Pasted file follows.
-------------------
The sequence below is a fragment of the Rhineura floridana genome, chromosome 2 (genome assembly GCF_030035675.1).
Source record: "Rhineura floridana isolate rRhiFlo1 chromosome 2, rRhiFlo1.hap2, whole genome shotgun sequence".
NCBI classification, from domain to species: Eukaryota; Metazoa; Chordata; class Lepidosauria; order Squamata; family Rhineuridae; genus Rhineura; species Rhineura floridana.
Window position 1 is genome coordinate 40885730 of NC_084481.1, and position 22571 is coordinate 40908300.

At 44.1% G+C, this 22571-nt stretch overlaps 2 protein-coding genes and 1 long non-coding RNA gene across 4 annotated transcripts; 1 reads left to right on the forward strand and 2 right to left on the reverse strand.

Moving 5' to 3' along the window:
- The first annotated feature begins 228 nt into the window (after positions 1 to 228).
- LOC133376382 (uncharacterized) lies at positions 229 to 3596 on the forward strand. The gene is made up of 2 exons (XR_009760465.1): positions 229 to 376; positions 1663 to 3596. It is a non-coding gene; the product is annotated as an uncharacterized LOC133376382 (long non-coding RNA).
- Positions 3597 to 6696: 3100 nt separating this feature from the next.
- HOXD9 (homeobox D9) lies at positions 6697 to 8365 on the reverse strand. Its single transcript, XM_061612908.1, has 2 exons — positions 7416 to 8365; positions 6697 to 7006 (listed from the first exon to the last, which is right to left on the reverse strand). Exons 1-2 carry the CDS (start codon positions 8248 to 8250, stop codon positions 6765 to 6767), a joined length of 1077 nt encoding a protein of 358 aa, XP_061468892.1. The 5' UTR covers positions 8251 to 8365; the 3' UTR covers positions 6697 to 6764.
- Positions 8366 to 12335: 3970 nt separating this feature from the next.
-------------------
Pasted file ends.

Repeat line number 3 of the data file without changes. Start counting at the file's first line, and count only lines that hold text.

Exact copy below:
NCBI classification, from domain to species: Eukaryota; Metazoa; Chordata; class Lepidosauria; order Squamata; family Rhineuridae; genus Rhineura; species Rhineura floridana.